Cyberpunk 2077 was a game changer for many people. CD Projekt Red’s long-chased RPG masterpiece fell at the final hurdle, and its release was marred by immersion-breaking bugs, failed console releases, and a community of gamers drawn from this premium title, for which they spent over $60 had, were completely overwhelmed.
Experienced gamers complained that “it wasn’t like that in their day,” that the happy days of picking a cart off the shelf and pocketing it and playing were long gone. The average gamer started complaining about unfinished products being auctioned at top prices, and patience was starting to wear off. I have no patience for the “lazy developer” criticism that is so casually thrown around in this industry (in 10+ years in this job I’ve never met a “lazy developer” – the guys downstairs care a lot) , but it was the development staff who started taking flak at release-level decisions.
Perhaps a studio would release a patch in week one, apologize, and then “fix” their game with a crawling roadmap aimed at allowing a game to “reach its full potential,” but that’s not what the game is for consumer has paid , is it? If you canceled a day from work, spent $70 on a new entry in your favorite series, and then realized it wasn’t playable in its current state, you’d be frustrated too, right? Many players will tell you that this habit of patching things until they’re in the state they should launch is all too common these days, and maybe they’re on to something.
But that’s not a new phenomenon – developers had to patch games even back in the Nintendo 64-days, it’s just that consumers saw less of the process because disc burning and game re-releases were a less visible thing back then were. But in the last few generations, the problem has gotten worse. Or maybe the most noticeable. Cyberpunk 2077, Anthem, Battlefield 2042, The Callisto Protocol, Pokemon Scarlet, and Violet – just a few triple-A games that have hit the market in the past few years that are unoptimized at best and unplayable at worst.
And as publishers — 2K, Sony, EA, and now Microsoft — deign to charge more for their games, consumers are beginning to ask, “Why should I pay so much for games on day one?”
There are a few good reasons why you should do this. First of all, games are getting more and more expensive to produce. In 2005, a triple-A developer developing a blockbuster game would spend around $25-$35 million on the project. Now, the same studio with the same scale will invest between $75 million and $150 million to make this game work, and the studio needs to recoup that money somehow. Supporting your favorite developer is the most obvious thing you can do to keep the doors from closing forever, although sometimes even that isn’t enough.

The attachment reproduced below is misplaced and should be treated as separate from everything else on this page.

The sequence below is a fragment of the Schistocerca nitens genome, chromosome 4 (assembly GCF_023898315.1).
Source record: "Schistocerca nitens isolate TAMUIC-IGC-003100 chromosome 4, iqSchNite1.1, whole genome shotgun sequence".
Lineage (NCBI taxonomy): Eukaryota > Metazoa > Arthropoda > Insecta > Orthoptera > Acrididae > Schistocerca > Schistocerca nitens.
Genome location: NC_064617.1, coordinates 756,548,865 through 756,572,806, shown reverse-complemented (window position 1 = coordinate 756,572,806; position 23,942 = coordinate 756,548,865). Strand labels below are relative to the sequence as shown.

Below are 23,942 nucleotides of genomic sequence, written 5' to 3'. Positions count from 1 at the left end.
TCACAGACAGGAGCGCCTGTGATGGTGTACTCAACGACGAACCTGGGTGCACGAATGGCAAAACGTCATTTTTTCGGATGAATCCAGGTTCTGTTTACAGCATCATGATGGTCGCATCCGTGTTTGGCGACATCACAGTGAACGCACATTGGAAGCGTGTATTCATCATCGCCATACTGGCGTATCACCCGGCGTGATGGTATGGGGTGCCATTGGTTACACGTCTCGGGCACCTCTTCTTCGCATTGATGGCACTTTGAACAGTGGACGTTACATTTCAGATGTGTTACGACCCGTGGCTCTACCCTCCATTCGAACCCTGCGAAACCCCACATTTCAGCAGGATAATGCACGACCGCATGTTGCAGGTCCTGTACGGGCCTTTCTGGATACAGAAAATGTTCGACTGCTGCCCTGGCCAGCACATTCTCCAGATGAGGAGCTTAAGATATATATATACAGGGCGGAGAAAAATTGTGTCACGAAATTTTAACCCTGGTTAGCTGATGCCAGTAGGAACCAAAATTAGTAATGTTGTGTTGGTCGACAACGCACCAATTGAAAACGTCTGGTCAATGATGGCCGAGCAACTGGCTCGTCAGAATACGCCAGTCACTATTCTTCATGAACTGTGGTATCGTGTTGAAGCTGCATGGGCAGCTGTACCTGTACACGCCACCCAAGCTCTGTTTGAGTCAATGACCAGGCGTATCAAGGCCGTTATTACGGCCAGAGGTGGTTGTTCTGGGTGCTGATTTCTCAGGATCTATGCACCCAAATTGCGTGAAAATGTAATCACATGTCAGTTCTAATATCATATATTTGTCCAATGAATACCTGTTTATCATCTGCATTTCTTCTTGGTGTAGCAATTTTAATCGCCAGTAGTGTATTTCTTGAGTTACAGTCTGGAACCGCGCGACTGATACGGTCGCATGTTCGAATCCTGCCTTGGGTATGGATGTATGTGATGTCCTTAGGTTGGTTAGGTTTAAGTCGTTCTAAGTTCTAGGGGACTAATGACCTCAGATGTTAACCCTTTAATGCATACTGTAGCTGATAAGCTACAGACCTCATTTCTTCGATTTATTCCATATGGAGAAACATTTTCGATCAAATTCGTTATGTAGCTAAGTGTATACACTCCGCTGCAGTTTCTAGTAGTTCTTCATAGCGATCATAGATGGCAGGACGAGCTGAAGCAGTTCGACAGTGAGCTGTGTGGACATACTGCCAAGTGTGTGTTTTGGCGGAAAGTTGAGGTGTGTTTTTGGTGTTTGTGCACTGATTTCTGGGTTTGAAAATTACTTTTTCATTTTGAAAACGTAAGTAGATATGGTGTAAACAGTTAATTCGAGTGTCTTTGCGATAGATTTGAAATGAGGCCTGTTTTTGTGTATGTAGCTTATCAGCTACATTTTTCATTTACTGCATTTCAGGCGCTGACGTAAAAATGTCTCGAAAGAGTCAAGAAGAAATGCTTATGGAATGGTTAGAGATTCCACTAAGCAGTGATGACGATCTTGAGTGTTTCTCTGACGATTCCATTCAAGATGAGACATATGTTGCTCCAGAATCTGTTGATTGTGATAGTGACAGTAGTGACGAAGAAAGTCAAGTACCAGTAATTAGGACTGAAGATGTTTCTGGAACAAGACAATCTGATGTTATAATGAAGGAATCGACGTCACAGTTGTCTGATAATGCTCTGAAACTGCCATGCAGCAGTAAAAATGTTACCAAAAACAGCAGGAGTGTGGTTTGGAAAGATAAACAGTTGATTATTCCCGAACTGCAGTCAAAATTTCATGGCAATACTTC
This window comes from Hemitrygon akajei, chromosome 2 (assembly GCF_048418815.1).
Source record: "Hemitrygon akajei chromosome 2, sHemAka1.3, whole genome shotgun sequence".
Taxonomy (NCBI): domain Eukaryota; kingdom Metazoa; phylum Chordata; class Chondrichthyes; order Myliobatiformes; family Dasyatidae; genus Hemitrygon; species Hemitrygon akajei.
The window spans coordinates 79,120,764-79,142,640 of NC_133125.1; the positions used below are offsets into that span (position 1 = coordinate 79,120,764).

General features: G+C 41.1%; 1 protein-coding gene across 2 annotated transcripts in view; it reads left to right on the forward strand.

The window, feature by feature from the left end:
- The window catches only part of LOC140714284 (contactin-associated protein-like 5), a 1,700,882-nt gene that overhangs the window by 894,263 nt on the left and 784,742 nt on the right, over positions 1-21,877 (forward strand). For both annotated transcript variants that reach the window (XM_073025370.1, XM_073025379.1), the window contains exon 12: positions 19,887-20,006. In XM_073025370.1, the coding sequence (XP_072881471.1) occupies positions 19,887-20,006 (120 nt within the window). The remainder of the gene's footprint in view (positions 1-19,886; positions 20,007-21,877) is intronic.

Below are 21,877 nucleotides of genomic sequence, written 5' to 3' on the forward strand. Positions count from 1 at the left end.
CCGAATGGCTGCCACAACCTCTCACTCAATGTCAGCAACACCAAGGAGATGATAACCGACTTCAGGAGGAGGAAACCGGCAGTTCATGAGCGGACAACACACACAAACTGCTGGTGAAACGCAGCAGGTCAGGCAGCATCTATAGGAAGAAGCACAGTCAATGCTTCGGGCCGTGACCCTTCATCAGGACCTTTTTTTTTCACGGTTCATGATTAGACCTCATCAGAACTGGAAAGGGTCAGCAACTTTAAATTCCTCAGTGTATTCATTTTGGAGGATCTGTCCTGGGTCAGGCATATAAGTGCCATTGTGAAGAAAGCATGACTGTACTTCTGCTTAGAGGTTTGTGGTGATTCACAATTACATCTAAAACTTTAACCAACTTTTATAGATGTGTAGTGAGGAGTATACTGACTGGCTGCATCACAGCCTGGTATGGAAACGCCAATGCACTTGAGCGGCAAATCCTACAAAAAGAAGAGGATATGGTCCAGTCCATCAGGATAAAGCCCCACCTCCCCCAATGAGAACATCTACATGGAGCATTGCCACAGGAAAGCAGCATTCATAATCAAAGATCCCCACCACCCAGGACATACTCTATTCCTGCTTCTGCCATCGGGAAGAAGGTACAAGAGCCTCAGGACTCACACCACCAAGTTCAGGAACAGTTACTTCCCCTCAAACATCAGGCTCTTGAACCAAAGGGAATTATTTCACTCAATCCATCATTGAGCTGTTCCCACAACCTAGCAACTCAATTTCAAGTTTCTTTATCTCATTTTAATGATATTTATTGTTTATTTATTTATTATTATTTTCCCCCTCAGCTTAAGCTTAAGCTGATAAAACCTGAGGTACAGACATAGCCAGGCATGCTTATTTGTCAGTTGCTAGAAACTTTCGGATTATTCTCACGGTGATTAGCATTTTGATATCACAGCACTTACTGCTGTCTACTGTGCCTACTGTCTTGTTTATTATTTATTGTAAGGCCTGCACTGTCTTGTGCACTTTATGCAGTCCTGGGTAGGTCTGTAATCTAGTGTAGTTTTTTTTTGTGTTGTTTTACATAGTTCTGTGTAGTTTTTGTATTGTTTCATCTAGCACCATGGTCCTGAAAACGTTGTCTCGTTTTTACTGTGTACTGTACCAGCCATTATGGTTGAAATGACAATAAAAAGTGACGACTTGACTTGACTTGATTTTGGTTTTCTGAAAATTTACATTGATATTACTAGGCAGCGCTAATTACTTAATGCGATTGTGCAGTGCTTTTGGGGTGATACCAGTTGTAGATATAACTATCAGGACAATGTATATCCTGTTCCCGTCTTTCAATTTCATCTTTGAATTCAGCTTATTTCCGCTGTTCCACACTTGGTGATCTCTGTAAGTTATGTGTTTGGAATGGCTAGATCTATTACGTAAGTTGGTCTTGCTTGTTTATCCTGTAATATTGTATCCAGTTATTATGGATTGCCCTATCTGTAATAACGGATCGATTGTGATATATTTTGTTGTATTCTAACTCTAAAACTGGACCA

Then there is inflation. Games stayed around $60 (or £50) for the most part for 15 years, but inflation has been rising for some time – and recently exploded. Right now it’s over 12% here in the UK and shows no signs of slowing down anytime soon. It’s obvious that your games cost more to buy, but it’s not the developer’s fault that your wages haven’t increased accordingly. Adjusting £50 in 2005 for inflation in 2022 gives you £88.24. Think about it for a minute.
So games are getting more expensive. Especially in a world still recovering from (and affected by) Covid-19. Developers had to enable work-from-home pipelines. Publishers had to support workers in more difficult situations. Network engineers have faced a massive spike in traffic during the 2020 lockdown. The gaming landscape isn’t the same as it used to be; Labor is getting more expensive, developers are no longer accepting crunch as the norm, and industry is beginning to unionize—finally.
Paying more for your games is good for the industry and good for workers. But it’s totally understandable that you wouldn’t want to pay more for games that give you less or make you wait (at least) longer for a premium product. There is a ‘cost of living crisis’ in the UK and the reality of that statement is that energy companies are slashing prices while the government sits on its hands as inflation soars. The end result is that the average citizen is significantly worse off, with the working and middle classes being disproportionately affected. TL;DR: The biggest players have less money to spend on games.
So to see Microsoft charging $70 for new titles is stinging; it makes me think I can only buy maybe three or four brand new games each year… and only from developer/publisher combos I trust enough to commit to day-one sales (I used to think I could count Game Freak/Nintendo in that group, unfortunately). That’s down from maybe six or seven brand new games, even a few years ago. There’s a reason services like Game Pass and PS Plus are so popular right now; Value for money is off the charts compared to massive one-time payments for marquee games. Sony’s commitment to its premium pricing could prove unpopular in the tough months ahead, and that’s only underscored by how consumer-friendly Game Pass has proven over the past few years.
But despite all this, gambling is still one of the cheapest forms of entertainment in terms of entertainment value per hour. I’ve paid around £20 for The Binding Of Isaac three times (oops) and I’ve spent at least 750 hours on it. By my math, that means I get 12.5 hours of playtime for every £1 spent. That’s better than paying £12 to waste two hours of my life watching Doctor Strange in the Multiverse of Madness.
So a $70 game is tough to sell, and the immediate resistance to the announcement overnight isn’t surprising. But think about the average developer — non-union, overworked, probably underpaid — before you start pointing your finger in the wrong direction. We’re all in this together, and it’s not the developers you should be mad at when things get expensive. Remember it.